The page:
DAMASCUS, Sept. 15 (Xinhua) -- The new UN-Arab League joint special envoy Lakhdar Brahimi looks like the international community's best bet for negotiating a settlement in Syria, despite the complexity of the crisis as the Syrian forces have been digging in their heels, while the armed opposition has shown no sign of abating amid a lack of international consensus over a workable approach.
Brahimi is trying to pick up where his predecessor Kofi Annan had left off after the six-point peace plan that he crafted went up in smoke when the violence continued unabatedly.
Bolstered by his long history in negotiating crisis, Brahimi, a veteran troubleshooter diplomat, set foot in Syria on Thursday and met with Syrian President Bashar al-Assad and other officials in addition to a number of opposition figures at home.
In a briefing Saturday, Brahimi acknowledged that "this crisis is very serious. I also repeat that it is getting worse and has serious consequences on the Syrian people, the region and the entire world."
He also acknowledged that there is a gap between the concerned parties, but added that the common ground does exist and he will " try and help" the parties to find this ground.
He said his mission is difficult, "it is still very difficult and will remain difficult. But I think that these kinds of missions need to be undertaken."
Brahimi made the remarks after meeting with President Assad on Saturday, after which he said Assad "is more aware than me of the scope and seriousness of this crisis."
For his part, Assad affirmed Syria's full commitment to cooperate with any sincere efforts to resolve the crisis in Syria as long as they were neutral and independent, according to the state-run SANA news agency.
Assad said the real problem in Syria is the confusion of the political axis with what is happening on the ground, considering that work on the political axis is continuing, particularly regarding the serious call for a Syrian dialogue that is based on the wishes of all Syrians.
"The success of the political work is linked with exerting pressure on the countries which are funding and training the terrorists and allowing smuggling of weapons into Syria to stop such acts," Assad said.
As the Syrian government has seemingly welcomed Brahimi and promised to help him making his mission a success, the broad-based Syrian opposition said that if Brahimi will work in the framework of the UN Security Council, they will not deal with him.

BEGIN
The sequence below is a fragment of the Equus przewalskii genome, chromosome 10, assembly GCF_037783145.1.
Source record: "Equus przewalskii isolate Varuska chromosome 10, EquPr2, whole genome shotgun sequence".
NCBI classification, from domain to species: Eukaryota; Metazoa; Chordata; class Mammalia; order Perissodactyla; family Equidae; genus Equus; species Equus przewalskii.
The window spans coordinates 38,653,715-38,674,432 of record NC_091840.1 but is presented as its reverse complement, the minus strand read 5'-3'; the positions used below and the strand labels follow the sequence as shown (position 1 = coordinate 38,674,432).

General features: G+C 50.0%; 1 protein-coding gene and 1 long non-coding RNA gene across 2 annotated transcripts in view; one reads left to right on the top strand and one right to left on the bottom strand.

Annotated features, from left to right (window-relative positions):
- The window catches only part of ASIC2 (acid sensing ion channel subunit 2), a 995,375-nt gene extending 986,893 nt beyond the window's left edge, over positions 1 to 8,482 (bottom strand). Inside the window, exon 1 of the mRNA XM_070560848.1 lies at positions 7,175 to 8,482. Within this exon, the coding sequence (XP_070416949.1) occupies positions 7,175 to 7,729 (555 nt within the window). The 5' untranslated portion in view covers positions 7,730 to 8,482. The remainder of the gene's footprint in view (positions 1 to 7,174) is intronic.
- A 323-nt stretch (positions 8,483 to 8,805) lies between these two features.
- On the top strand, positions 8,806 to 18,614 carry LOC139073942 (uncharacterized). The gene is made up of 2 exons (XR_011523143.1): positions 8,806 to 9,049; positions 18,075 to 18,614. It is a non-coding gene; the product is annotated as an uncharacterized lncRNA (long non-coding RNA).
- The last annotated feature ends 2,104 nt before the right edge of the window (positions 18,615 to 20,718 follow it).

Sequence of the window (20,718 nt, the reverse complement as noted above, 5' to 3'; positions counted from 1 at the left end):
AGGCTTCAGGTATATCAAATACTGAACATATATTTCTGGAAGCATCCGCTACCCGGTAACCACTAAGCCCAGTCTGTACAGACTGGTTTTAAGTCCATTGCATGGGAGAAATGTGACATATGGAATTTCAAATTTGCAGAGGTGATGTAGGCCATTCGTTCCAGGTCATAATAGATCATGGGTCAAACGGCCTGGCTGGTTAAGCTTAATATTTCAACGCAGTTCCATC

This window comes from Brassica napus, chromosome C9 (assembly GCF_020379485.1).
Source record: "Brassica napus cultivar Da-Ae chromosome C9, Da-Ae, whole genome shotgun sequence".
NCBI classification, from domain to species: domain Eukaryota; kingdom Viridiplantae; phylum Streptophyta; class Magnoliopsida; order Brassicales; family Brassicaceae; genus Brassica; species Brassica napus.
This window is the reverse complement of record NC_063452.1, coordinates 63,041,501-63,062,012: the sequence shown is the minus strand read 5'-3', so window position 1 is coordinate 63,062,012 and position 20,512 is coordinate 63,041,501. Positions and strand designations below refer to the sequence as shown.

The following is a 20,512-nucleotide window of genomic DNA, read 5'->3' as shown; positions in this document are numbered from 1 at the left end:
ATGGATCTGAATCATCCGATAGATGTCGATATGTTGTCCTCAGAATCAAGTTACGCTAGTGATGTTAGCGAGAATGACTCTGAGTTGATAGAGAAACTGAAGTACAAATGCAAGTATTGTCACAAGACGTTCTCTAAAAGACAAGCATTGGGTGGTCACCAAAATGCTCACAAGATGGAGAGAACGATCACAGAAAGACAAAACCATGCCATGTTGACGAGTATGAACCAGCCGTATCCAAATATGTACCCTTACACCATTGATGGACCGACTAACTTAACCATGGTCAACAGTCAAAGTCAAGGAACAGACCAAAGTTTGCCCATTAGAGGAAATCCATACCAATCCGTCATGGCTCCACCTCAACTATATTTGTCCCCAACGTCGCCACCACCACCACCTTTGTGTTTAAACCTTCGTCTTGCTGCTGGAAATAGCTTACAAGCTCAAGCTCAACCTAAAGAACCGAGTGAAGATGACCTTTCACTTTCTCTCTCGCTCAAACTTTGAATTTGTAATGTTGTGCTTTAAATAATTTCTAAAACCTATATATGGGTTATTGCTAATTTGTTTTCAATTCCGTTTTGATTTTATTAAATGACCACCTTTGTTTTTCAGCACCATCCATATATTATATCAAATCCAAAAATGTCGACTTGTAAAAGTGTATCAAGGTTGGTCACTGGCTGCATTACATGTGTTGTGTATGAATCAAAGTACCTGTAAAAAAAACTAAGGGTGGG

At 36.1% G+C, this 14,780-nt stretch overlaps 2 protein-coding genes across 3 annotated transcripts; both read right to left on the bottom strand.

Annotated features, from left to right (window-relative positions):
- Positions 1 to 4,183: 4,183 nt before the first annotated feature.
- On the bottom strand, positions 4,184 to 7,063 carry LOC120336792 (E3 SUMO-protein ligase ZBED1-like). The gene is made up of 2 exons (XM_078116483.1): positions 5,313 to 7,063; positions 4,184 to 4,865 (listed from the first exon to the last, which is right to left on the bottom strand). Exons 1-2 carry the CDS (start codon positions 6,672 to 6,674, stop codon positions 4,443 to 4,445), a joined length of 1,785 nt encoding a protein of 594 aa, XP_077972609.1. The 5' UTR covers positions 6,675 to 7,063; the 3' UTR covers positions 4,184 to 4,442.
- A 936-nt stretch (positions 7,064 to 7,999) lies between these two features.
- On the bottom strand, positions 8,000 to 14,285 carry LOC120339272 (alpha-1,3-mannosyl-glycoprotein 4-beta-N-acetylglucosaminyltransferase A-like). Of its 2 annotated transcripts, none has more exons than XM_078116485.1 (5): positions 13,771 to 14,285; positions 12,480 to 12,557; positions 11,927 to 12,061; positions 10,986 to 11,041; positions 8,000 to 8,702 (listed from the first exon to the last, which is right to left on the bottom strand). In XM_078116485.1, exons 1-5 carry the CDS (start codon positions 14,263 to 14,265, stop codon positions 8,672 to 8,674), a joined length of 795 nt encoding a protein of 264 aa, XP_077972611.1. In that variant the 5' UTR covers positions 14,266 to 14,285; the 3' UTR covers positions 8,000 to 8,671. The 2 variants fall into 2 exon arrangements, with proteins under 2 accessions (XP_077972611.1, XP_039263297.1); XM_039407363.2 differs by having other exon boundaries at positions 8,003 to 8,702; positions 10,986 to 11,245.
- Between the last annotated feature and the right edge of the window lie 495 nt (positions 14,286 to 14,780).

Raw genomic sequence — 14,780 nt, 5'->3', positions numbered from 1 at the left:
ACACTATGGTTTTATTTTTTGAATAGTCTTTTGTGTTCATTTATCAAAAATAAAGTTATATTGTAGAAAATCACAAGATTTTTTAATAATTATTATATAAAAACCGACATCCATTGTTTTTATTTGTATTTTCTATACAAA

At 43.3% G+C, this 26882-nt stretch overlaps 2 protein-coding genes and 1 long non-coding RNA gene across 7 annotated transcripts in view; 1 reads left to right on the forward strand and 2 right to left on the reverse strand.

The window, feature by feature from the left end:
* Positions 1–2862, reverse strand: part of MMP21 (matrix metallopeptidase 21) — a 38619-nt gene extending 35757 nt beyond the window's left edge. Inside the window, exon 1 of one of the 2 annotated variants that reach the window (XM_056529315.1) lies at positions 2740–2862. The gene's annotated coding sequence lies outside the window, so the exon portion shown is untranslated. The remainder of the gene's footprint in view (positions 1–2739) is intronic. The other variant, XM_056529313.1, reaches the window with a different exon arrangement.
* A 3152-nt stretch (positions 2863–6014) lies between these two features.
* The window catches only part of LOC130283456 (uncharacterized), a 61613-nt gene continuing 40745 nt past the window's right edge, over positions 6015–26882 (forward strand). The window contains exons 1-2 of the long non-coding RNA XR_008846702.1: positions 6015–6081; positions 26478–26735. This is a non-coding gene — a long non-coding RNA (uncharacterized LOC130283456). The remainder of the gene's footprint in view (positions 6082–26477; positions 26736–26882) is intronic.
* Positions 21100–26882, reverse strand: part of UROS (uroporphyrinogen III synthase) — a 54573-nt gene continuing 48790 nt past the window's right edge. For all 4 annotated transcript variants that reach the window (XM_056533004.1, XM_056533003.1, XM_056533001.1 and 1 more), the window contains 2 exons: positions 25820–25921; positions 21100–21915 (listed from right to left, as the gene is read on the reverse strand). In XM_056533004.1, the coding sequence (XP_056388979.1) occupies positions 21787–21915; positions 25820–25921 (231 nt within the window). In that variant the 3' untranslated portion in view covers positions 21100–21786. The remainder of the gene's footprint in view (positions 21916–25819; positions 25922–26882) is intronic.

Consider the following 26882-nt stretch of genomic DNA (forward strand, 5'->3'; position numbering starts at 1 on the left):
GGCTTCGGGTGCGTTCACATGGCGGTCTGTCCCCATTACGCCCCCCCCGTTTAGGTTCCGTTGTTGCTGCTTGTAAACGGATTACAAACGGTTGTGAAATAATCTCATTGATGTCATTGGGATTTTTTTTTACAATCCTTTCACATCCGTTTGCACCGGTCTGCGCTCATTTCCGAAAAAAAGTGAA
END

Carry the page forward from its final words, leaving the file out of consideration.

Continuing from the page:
The external opposition has for long been calling for a foreign military intervention in Syria.
The hardliner approach by the Syrian opposition abroad runs counter to the approach of the opposition at home, which calls for a peaceful democratic transition in Syria without a foreign military intervention.
The fractured nature of the opposition is one of the main obstacles that Brahimi should try to surmount in order to pave the way for a national dialogue in the unrest-stricken country, analysts say.
Brahimi also acknowledged the importance of the international community in solving the Syrian crisis, saying that he will be visiting all the countries that have interests in Syria in order to galvanize support for his efforts.
He also said that he has no plan in mind for the time being, adding that he will build the plan after meeting all concerned parties and countries.
Hasan Abdul-Azim, head of the oppositional National Coordination Body, told Xinhua that his group welcomes Brahimi's mission and supports his "difficult and very complicated" task.
Abdul-Azim said he had informed Brahimi that the reason behind the faltering missions of his predecessors is the lack of consensus among the superpowers, adding that such consensus is very necessary in order for Brahimi to achieve concrete results on ground.
For his side, Luai Hussain, another leading opponent, said there are internal and external difficulties hindering a settlement in Syria. "The international difficulties are known now: There is no international agreement," he said, adding that "the internal difficulties are represented in the non-compliance by the Syrian authority to the ceasefire as well as the existence of more than one armed groups of the (rebels) Syrian Free Army in the country."
Hayyan Salman, a political analyst, also agreed that "the success of any initiative is not linked to individuals but to the desires of the concerned parties to make it a success."
Despite the current complexity, Brahimi said he has undertaken his mission "because I am very hopeful that I will be able to help, however difficult - the people of Syria," giving hope that a settlement might occur despite the difficulties.